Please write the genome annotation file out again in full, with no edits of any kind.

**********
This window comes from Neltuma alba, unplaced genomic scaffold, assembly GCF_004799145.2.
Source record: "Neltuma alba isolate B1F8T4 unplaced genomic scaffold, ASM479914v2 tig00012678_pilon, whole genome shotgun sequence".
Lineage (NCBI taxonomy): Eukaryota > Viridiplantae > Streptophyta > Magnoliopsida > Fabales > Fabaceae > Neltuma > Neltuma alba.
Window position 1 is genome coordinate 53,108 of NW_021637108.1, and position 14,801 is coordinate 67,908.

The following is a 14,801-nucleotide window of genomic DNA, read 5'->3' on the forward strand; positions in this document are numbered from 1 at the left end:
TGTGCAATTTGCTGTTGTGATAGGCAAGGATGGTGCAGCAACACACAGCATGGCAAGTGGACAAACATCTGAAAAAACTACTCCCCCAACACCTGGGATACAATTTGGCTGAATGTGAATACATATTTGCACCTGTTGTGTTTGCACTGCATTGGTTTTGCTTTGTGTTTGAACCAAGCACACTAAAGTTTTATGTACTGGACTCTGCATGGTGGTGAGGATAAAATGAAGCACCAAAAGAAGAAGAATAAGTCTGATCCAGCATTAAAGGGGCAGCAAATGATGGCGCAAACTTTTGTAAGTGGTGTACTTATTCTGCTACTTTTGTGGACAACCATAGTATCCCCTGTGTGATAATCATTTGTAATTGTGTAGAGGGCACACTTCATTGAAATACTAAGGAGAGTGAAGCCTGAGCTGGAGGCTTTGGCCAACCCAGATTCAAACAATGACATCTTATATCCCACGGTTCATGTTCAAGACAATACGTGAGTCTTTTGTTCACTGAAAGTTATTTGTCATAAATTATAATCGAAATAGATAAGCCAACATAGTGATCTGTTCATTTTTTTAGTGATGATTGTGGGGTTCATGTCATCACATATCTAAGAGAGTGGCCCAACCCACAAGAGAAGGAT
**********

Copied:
This window comes from Neltuma alba, unplaced genomic scaffold, assembly GCF_004799145.2.
Source record: "Neltuma alba isolate B1F8T4 unplaced genomic scaffold, ASM479914v2 tig00012678_pilon, whole genome shotgun sequence".
Lineage (NCBI taxonomy): Eukaryota > Viridiplantae > Streptophyta > Magnoliopsida > Fabales > Fabaceae > Neltuma > Neltuma alba.
Window position 1 is genome coordinate 53,108 of NW_021637108.1, and position 14,801 is coordinate 67,908.

The following is a 14,801-nucleotide window of genomic DNA, read 5'->3' on the forward strand; positions in this document are numbered from 1 at the left end:
TGTGCAATTTGCTGTTGTGATAGGCAAGGATGGTGCAGCAACACACAGCATGGCAAGTGGACAAACATCTGAAAAAACTACTCCCCCAACACCTGGGATACAATTTGGCTGAATGTGAATACATATTTGCACCTGTTGTGTTTGCACTGCATTGGTTTTGCTTTGTGTTTGAACCAAGCACACTAAAGTTTTATGTACTGGACTCTGCATGGTGGTGAGGATAAAATGAAGCACCAAAAGAAGAAGAATAAGTCTGATCCAGCATTAAAGGGGCAGCAAATGATGGCGCAAACTTTTGTAAGTGGTGTACTTATTCTGCTACTTTTGTGGACAACCATAGTATCCCCTGTGTGATAATCATTTGTAATTGTGTAGAGGGCACACTTCATTGAAATACTAAGGAGAGTGAAGCCTGAGCTGGAGGCTTTGGCCAACCCAGATTCAAACAATGACATCTTATATCCCACGGTTCATGTTCAAGACAATACGTGAGTCTTTTGTTCACTGAAAGTTATTTGTCATAAATTATAATCGAAATAGATAAGCCAACATAGTGATCTGTTCATTTTTTTAGTGATGATTGTGGGGTTCATGTCATCACATATCTAAGAGAGTGGCCCAACCCACAAGAGAAGGAT